Falls are the leading cause of death, injury and hospital admissions among the elderly population. According to a Centers for Disease Control and Prevention (CDC) report, one out of every four Americans aged 65 and older falls each year.

Not only are seniors more prone to falling, but they are also more susceptible to injury. Of the nearly 36 million falls that happen annually among this age group, more than 8 million of these result in fall-related injuries like a broken hip or head trauma. Understanding why older individuals are at increased risk can help family caregivers take the proper precautions to keep their loved ones safely on their feet.

Why Do Elderly People Fall?

Several factors contribute to senior falls. Keep in mind that it is common for older adults to have one or more of the following risk factors.

  1. Declines in Physical Fitness

    Many adults become less active as they get older, which exacerbates the physical effects of aging. Failure to engage in even mild exercise on a regular basis results in reduced muscle mass and strength (sarcopenia), decreased bone mass, poor balance and coordination, and reduced flexibility. Not only does overall deconditioning increase a senior’s risk of falling, but it also increases the likelihood that they will incur a serious injury and experience a longer, more difficult recovery.
  2. Impaired Vision

    Age-related eye diseases make it difficult, if not impossible, to detect fall hazards, such as steps, puddles and thresholds. Even if a senior is in top physical condition, failing to see and accurately perceive obstacles or changes in ground level can lead to a nasty tumble. Refusing to follow physician recommendations for treatment, including wearing eyeglasses and using necessary low vision equipment can contribute to falls as well.
  3. Medication Side Effects

    A wide variety of medications increase a senior’s fall risk. Side-effects, such as drowsiness, dizziness and low blood pressure, can all contribute to an accident. Sedatives, antidepressants, antipsychotics, opioids and some cardiovascular drugs are the most common culprits. A study of polypharmacy in older adults found that 39 percent of this age group takes five or more prescription medications. Polypharmacy increases the risk of adverse drug reactions and drug-related falls. Keep in mind that over-the-counter medications and dietary supplements can have powerful side effects and synergistic effects, too.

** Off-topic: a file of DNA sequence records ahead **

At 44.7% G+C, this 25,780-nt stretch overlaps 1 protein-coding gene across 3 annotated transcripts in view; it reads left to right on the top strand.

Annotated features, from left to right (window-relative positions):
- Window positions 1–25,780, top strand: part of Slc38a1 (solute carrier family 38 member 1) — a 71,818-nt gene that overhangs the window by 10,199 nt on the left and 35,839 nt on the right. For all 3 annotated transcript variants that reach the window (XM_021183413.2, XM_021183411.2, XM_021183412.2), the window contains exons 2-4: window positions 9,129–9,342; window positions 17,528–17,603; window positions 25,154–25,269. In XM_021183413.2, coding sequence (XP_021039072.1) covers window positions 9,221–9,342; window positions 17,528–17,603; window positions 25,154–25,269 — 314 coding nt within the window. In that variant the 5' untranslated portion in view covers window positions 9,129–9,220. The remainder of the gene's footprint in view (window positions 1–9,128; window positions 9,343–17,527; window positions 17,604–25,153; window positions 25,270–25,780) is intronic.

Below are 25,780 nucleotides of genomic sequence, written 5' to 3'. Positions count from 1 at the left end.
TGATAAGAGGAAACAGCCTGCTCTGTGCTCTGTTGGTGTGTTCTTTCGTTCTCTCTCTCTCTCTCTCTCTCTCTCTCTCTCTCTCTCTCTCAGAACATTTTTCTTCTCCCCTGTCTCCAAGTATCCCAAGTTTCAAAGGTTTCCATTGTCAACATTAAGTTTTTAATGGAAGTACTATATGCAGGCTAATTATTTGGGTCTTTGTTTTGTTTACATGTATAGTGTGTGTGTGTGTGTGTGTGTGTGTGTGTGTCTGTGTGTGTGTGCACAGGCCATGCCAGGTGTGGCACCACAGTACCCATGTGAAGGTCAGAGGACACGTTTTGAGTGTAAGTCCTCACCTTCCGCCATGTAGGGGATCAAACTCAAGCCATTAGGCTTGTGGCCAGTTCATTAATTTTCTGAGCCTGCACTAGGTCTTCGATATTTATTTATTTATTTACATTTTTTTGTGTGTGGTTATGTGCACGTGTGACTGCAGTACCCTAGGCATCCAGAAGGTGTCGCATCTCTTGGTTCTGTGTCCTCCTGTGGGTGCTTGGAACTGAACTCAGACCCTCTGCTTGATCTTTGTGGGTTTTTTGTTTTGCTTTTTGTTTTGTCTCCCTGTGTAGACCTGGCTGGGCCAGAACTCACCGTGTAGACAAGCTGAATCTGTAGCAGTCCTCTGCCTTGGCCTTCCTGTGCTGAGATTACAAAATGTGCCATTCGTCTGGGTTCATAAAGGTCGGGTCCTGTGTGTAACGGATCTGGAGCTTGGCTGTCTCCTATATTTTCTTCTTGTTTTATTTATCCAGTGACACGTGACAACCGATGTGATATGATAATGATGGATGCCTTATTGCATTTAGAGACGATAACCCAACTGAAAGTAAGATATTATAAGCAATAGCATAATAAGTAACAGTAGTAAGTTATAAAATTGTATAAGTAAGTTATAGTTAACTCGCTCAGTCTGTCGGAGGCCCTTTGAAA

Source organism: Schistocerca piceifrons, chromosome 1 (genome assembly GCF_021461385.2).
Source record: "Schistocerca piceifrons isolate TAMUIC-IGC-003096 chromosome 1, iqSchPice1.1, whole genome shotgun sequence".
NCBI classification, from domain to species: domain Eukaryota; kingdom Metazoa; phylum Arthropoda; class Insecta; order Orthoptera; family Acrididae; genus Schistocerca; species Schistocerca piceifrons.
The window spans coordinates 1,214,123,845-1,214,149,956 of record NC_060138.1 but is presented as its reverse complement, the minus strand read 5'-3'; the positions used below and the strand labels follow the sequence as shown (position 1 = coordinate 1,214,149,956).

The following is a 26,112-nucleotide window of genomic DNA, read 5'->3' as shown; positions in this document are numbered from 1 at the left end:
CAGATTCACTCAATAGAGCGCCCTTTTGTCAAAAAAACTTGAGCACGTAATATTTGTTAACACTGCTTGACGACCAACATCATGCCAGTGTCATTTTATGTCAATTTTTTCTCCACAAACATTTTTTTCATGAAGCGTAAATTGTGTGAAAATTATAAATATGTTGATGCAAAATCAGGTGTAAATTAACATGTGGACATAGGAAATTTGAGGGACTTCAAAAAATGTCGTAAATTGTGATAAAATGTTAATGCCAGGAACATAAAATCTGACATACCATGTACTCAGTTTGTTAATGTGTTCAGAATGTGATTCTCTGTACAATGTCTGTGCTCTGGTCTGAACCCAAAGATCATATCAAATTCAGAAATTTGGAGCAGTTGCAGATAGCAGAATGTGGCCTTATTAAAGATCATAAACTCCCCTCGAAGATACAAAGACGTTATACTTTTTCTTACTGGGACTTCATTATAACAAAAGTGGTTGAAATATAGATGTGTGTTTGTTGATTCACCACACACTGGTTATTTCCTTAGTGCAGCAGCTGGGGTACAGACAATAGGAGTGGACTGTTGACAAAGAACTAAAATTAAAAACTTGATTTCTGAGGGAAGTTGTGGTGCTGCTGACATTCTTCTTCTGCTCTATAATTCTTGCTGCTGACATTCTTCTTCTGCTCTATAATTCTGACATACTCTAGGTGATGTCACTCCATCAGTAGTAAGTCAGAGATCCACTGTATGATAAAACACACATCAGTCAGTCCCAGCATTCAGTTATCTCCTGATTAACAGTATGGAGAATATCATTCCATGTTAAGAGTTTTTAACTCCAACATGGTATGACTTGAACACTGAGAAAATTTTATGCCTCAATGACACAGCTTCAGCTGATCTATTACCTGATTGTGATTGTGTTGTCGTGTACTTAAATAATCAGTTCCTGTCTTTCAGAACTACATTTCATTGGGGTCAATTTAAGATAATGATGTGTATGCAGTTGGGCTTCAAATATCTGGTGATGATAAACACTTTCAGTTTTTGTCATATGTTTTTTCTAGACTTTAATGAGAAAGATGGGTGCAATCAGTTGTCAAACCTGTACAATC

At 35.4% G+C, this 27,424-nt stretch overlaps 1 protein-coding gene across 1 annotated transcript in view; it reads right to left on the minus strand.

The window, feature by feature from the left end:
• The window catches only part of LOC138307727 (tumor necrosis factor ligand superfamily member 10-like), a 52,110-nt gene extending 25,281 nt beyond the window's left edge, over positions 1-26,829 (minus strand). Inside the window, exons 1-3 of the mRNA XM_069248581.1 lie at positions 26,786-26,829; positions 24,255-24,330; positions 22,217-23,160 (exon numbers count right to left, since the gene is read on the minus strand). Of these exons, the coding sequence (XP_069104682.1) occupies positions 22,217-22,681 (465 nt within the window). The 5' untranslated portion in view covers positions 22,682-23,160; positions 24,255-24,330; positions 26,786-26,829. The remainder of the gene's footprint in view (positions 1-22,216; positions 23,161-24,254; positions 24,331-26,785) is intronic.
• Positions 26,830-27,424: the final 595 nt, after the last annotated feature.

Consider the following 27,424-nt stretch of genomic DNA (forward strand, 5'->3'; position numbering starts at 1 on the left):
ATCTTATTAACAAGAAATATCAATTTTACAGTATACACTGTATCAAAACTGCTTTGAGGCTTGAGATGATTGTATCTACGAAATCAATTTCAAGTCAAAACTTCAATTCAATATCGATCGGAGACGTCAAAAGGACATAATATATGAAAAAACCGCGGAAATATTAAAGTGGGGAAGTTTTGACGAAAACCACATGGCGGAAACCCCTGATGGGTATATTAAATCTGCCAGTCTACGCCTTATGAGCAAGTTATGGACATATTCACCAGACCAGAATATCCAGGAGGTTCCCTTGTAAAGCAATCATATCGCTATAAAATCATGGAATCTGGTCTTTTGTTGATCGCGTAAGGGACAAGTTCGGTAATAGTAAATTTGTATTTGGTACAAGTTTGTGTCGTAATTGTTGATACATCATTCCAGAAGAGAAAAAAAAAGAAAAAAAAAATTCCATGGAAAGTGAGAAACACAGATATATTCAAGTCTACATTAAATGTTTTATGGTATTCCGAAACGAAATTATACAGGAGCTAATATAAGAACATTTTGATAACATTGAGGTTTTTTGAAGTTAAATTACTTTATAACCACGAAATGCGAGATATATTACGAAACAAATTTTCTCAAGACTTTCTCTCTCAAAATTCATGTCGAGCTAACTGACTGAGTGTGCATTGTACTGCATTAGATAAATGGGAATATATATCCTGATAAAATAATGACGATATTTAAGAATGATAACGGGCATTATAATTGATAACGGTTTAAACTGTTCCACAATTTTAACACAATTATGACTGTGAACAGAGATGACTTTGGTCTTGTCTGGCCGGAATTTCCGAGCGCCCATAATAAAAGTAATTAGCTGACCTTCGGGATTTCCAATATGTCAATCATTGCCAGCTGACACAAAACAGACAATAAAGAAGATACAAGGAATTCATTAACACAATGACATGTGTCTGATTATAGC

4. Chronic Diseases

    Health conditions like Parkinson’s disease, Alzheimer’s disease and arthritis that affect balance, physical strength, joint integrity and/or cognitive function contribute to falls. Poor physical health increases a person’s initial risk of falling and minimizes their ability to respond to hazards and recover from accidents, like tripping or slipping. Peripheral neuropathy, or nerve damage, can cause numbness in the feet, making it very difficult for a senior to sense environmental hazards and get around safely.
  5. Surgical Procedures

    Hip replacements and other surgeries can leave an elderly person weak, in pain and discomfort, and less mobile than they were before the procedure. This might be temporary while a patient heals or become a new and lasting problem. Senior rehabilitation is crucial for helping older adults recuperate quickly and recover as much of their physical, cognitive and functional ability as possible.
  6. Environmental Hazards

    The majority of falls occur in or around seniors’ homes. Environmental factors, such as poor lighting, clutter, areas of disrepair, loose carpets, slick floors and lack of safety equipment (e.g., grab bars, ramps, lifts), can jeopardize a senior’s safety. In many cases, unsafe living conditions ultimately lead to accidents and falls that prevent older adults from the ability to age in place.
  7. Behavioral Hazards

    A person’s fall risk is also influenced by their unique lifestyle and behaviors. This includes the types of activities they engage in, the level of physical demand these activities require, and their willingness and ability to adapt their routine for enhanced safety. For example, laundry is a normal daily activity for many people, but it can involve a great deal of exertion for a senior, especially if they must carry a heavy laundry basket throughout their home. This can be risky on its own, but if they also refuse to wear secure, non-skid footwear or attempt to navigate stairs with the basket, they put themselves at greater risk. Failing to modify behaviors to account for new or increasing difficulties is a serious, yet common, contributing factor for falls in older individuals.

A fall rarely occurs due to only one of the reasons above. When any of these factors combine, it can lead to a serious, possibly life-threatening injury. Even if a loved one is lucky to escape a fall uninjured, the experience can leave them shaken. Unfortunately, the fear of falling again can cause them to withdraw and become more sedentary, which often leads to further physical and even mental decline. To keep your loved one safe and healthy, learn how you can help modify their home and lifestyle to improve safety and prevent falls.


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